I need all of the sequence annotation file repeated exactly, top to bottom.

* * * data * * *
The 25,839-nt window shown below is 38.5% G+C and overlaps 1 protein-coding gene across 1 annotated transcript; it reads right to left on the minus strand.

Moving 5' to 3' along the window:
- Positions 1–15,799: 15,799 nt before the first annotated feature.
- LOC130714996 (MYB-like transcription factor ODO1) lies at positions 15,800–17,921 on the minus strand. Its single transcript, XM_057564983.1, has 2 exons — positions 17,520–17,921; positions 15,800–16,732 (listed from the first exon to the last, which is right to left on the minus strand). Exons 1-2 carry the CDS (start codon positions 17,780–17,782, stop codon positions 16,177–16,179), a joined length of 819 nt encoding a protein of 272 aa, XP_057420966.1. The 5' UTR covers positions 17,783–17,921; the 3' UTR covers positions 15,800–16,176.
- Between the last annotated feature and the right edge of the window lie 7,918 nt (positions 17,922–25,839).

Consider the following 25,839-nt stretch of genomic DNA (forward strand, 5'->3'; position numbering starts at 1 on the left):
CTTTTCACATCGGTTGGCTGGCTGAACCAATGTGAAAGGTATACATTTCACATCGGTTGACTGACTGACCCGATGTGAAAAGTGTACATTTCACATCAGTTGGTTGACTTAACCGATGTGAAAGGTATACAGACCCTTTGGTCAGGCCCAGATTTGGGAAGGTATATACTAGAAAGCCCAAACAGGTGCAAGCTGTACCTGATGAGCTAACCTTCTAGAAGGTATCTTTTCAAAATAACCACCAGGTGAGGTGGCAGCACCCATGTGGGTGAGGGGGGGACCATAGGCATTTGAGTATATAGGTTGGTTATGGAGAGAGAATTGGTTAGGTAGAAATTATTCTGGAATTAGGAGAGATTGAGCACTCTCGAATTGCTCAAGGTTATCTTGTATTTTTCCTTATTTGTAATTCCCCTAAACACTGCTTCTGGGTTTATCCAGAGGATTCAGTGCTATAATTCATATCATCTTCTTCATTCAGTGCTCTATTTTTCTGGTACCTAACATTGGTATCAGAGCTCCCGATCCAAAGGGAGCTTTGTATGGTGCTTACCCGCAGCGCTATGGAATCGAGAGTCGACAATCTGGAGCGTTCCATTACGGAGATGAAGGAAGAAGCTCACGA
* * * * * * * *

The 25,839-nt window shown below is 38.5% G+C and overlaps 1 protein-coding gene across 1 annotated transcript; it reads right to left on the minus strand.

Moving 5' to 3' along the window:
- Positions 1–15,799: 15,799 nt before the first annotated feature.
- LOC130714996 (MYB-like transcription factor ODO1) lies at positions 15,800–17,921 on the minus strand. Its single transcript, XM_057564983.1, has 2 exons — positions 17,520–17,921; positions 15,800–16,732 (listed from the first exon to the last, which is right to left on the minus strand). Exons 1-2 carry the CDS (start codon positions 17,780–17,782, stop codon positions 16,177–16,179), a joined length of 819 nt encoding a protein of 272 aa, XP_057420966.1. The 5' UTR covers positions 17,783–17,921; the 3' UTR covers positions 15,800–16,176.
- Between the last annotated feature and the right edge of the window lie 7,918 nt (positions 17,922–25,839).

Consider the following 25,839-nt stretch of genomic DNA (forward strand, 5'->3'; position numbering starts at 1 on the left):
CTTTTCACATCGGTTGGCTGGCTGAACCAATGTGAAAGGTATACATTTCACATCGGTTGACTGACTGACCCGATGTGAAAAGTGTACATTTCACATCAGTTGGTTGACTTAACCGATGTGAAAGGTATACAGACCCTTTGGTCAGGCCCAGATTTGGGAAGGTATATACTAGAAAGCCCAAACAGGTGCAAGCTGTACCTGATGAGCTAACCTTCTAGAAGGTATCTTTTCAAAATAACCACCAGGTGAGGTGGCAGCACCCATGTGGGTGAGGGGGGGACCATAGGCATTTGAGTATATAGGTTGGTTATGGAGAGAGAATTGGTTAGGTAGAAATTATTCTGGAATTAGGAGAGATTGAGCACTCTCGAATTGCTCAAGGTTATCTTGTATTTTTCCTTATTTGTAATTCCCCTAAACACTGCTTCTGGGTTTATCCAGAGGATTCAGTGCTATAATTCATATCATCTTCTTCATTCAGTGCTCTATTTTTCTGGTACCTAACATTGGTATCAGAGCTCCCGATCCAAAGGGAGCTTTGTATGGTGCTTACCCGCAGCGCTATGGAATCGAGAGTCGACAATCTGGAGCGTTCCATTACGGAGATGAAGGAAGAAGCTCACGA